As an ancient borough, Islington is well supplied with entertainments. A history of its theatres, music halls and cinemas would be fascinating and would need a lot of research. In the meantime, here is a brief sketch of just a handful of the entertainments, past and present, just in the Angel area.
In July 2007, I photographed this lady, standing upon a dome and carrying a lamp. I noted her elegance, but at that point I had no idea why she was there.
By November 2008, the lady looked as above: well cared for and painted, but with a broken lamp. How did that happen, I wonder? Surely not heavy footed pigeons…
Earlier today, I snapped her again (see below) still looking out serenely across Islington Green and still with her damaged lamp.
But who is she? Unfortunately, I cannot say, but I do know she was put in place when Electric Theatres Ltd built the cinema upon whose dome she stands. That was in December 1908 and the site has seen many changes since then, being by turns an amusement arcade, an antiques emporium and, today, an outlet of Blacks, the camping and outdoor specialists.
The demise of the Electric Theatre was not the end of cinema entertainment in the Angel, however. In 1911, the Pesaresi brothers opened a “picture theatre” a few doors further along Upper Street. It was taken over, three years later, by the Empress Picture Theatre company who also bought premises on either side and built a new, larger cinema called the Empress. In 1950, refurbished, the theatre was renamed the Rex and, finally, in 1970, under new management, it opened as the Screen on the Green, by which name it is known today.
Across the road, facing Islington Green, is a large shop currently operating as a bookshop, under the name of Waterstone’s. The observant eye will notice two historical references upon the façade. The first is this blue plaque installed by the Greater London Council, itself now also, ironically, consigned to history.
The other clue is the phrase “Rebuilt 1897” moulded into the façade at third-floor level.
In 1862 there stood here a public house called the Lansdowne Arms and, following an old tradition of entertainments in pubs, Sam Collins opened the Lansdowne Music Hall at the back and ran it from 1863. Although Sam died in 1865, the music hall continued to operate and was remodelled in 1897. That was its last refurbishment as it backed onto a burial ground and this precluded further expansion. Nonetheless, the music hall continued, and remained associated with the name of Sam Collins, until it was destroyed by fire in 1956. Converted into a bookshop, the building retains few traces now of its previous purpose.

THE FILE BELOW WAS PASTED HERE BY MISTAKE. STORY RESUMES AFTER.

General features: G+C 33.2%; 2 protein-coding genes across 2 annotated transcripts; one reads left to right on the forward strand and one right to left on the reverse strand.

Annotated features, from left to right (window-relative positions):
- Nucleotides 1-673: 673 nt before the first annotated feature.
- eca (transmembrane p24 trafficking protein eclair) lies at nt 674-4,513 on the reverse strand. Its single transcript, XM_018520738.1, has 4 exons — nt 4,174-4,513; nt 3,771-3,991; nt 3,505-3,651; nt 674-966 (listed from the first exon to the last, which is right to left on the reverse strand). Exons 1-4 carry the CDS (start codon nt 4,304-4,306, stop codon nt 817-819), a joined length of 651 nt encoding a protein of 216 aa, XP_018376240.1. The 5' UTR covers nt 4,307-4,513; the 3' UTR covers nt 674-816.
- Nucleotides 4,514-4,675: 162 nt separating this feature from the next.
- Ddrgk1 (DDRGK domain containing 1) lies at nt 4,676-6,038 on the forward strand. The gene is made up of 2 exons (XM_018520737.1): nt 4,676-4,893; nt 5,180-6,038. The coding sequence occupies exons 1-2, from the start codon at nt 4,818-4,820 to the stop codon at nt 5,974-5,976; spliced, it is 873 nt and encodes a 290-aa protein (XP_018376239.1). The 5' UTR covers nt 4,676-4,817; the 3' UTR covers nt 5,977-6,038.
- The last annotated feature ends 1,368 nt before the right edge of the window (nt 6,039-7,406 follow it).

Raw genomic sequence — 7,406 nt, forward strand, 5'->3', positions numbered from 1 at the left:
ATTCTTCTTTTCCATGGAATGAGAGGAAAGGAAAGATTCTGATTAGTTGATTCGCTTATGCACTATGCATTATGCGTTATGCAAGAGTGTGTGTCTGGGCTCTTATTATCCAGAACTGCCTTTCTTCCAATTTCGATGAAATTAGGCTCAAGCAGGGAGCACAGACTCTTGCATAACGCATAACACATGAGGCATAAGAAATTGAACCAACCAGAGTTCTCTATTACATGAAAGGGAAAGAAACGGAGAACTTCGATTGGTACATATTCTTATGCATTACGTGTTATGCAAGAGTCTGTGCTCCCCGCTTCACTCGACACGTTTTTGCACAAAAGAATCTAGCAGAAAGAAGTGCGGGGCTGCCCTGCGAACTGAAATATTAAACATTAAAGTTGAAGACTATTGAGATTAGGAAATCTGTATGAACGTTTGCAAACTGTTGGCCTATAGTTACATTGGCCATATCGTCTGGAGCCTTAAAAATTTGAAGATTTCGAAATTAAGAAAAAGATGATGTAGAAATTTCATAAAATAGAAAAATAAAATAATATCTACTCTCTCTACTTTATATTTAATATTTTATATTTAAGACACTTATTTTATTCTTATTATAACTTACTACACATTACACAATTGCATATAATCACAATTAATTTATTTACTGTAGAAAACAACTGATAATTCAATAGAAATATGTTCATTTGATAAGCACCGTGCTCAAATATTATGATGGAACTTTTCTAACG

As remarked above, it is a long tradition for pubs to provide entertainment, perhaps because they already attract an audience out for pleasure and amusement. Throughout the Victorian era, for example, popular entertainment was provided by the “penny gaffs” attached to pubs. As the name suggests, entry cost one penny (1d) and the entertainment was light. In modern times, pub theatres generally offer a more serious and up-market form of dramatic entertainment. Many produce performances to a high standard and are justly renowned.
One such is the King’s Head in Upper Street. There has been a pub here since time immemorial but the present building is of Victorian vintage, dating from 1860. While operating as a traditional pub, the King’s Head also boasts a theatre, opened in 1970.
Down the road in St John Street, the King’s Head faces competition (friendly, I am sure) in the shape of the Old Red Lion.
The Old Road Lion boasts origins going back to 1415 when Islington was a country village standing in a lane then called Chester Road. In the 18th century, the area was infested with highwaymen but this did not prevent some famous people from visiting, including William Hogarth (one of whose paintings has the pub in the background), Samuel Johnson and Thomas Paine. The current building dates from 1899.
If you cross the road opposite the King’s Head and pass behind St Mary’s Church, you may see a soulful face looking out of a window. If so, it means that you have discovered the Little Angel Theatre. No prizes for guessing that this is a puppet theatre.
The youngest of the places of entertainment mentioned here, the Little Angel Theatre was founded in 1961 and claims a unique status as London’s only permanent puppet theatre. As well as mounting a varied range of productions, the theatre boasts its own workshop where puppets are made.
This is just a selection of the Islington venues, past and present, that have caught my eye and camera lens. There are many others with equal claims to fame and I hope their owners do not feel aggrieved that I have not mentioned them. I hope to catch up with them in later posts.